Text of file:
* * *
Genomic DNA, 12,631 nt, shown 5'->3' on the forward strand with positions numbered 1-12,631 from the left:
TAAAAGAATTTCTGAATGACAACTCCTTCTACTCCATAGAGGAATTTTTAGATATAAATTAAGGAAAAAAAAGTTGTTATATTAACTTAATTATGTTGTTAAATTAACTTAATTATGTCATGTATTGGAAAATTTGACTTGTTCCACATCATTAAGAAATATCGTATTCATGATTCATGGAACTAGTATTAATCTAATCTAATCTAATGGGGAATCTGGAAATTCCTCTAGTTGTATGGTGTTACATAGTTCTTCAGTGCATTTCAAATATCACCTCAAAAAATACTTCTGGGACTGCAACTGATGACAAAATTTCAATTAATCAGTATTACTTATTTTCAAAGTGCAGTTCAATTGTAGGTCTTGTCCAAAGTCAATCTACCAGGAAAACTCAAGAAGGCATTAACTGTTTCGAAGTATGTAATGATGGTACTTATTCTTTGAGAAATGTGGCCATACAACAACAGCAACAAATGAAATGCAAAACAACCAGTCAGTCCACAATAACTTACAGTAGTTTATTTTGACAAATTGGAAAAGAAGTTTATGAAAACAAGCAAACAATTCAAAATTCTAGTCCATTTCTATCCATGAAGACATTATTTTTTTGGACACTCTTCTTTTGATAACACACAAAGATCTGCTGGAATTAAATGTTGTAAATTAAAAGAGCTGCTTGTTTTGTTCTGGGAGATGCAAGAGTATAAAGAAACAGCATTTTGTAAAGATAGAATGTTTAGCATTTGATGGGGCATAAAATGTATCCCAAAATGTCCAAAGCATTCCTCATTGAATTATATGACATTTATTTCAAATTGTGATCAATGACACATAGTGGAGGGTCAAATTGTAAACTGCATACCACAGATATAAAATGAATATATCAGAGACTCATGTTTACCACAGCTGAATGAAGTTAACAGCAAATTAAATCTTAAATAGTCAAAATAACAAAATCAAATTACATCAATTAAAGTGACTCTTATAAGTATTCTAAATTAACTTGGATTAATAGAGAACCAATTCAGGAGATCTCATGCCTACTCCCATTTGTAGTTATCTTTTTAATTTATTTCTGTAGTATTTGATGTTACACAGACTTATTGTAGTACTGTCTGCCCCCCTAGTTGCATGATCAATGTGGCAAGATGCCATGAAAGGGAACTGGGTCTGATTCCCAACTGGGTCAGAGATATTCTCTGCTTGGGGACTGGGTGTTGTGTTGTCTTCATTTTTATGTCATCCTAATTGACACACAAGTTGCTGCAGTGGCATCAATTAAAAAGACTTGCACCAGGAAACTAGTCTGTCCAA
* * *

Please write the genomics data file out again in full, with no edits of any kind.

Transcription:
Genomic DNA, 12,631 nt, shown 5'->3' on the forward strand with positions numbered 1-12,631 from the left:
TAAAAGAATTTCTGAATGACAACTCCTTCTACTCCATAGAGGAATTTTTAGATATAAATTAAGGAAAAAAAAGTTGTTATATTAACTTAATTATGTTGTTAAATTAACTTAATTATGTCATGTATTGGAAAATTTGACTTGTTCCACATCATTAAGAAATATCGTATTCATGATTCATGGAACTAGTATTAATCTAATCTAATCTAATGGGGAATCTGGAAATTCCTCTAGTTGTATGGTGTTACATAGTTCTTCAGTGCATTTCAAATATCACCTCAAAAAATACTTCTGGGACTGCAACTGATGACAAAATTTCAATTAATCAGTATTACTTATTTTCAAAGTGCAGTTCAATTGTAGGTCTTGTCCAAAGTCAATCTACCAGGAAAACTCAAGAAGGCATTAACTGTTTCGAAGTATGTAATGATGGTACTTATTCTTTGAGAAATGTGGCCATACAACAACAGCAACAAATGAAATGCAAAACAACCAGTCAGTCCACAATAACTTACAGTAGTTTATTTTGACAAATTGGAAAAGAAGTTTATGAAAACAAGCAAACAATTCAAAATTCTAGTCCATTTCTATCCATGAAGACATTATTTTTTTGGACACTCTTCTTTTGATAACACACAAAGATCTGCTGGAATTAAATGTTGTAAATTAAAAGAGCTGCTTGTTTTGTTCTGGGAGATGCAAGAGTATAAAGAAACAGCATTTTGTAAAGATAGAATGTTTAGCATTTGATGGGGCATAAAATGTATCCCAAAATGTCCAAAGCATTCCTCATTGAATTATATGACATTTATTTCAAATTGTGATCAATGACACATAGTGGAGGGTCAAATTGTAAACTGCATACCACAGATATAAAATGAATATATCAGAGACTCATGTTTACCACAGCTGAATGAAGTTAACAGCAAATTAAATCTTAAATAGTCAAAATAACAAAATCAAATTACATCAATTAAAGTGACTCTTATAAGTATTCTAAATTAACTTGGATTAATAGAGAACCAATTCAGGAGATCTCATGCCTACTCCCATTTGTAGTTATCTTTTTAATTTATTTCTGTAGTATTTGATGTTACACAGACTTATTGTAGTACTGTCTGCCCCCCTAGTTGCATGATCAATGTGGCAAGATGCCATGAAAGGGAACTGGGTCTGATTCCCAACTGGGTCAGAGATATTCTCTGCTTGGGGACTGGGTGTTGTGTTGTCTTCATTTTTATGTCATCCTAATTGACACACAAGTTGCTGCAGTGGCATCAATTAAAAAGACTTGCACCAGGAAACTAGTCTGTCCAA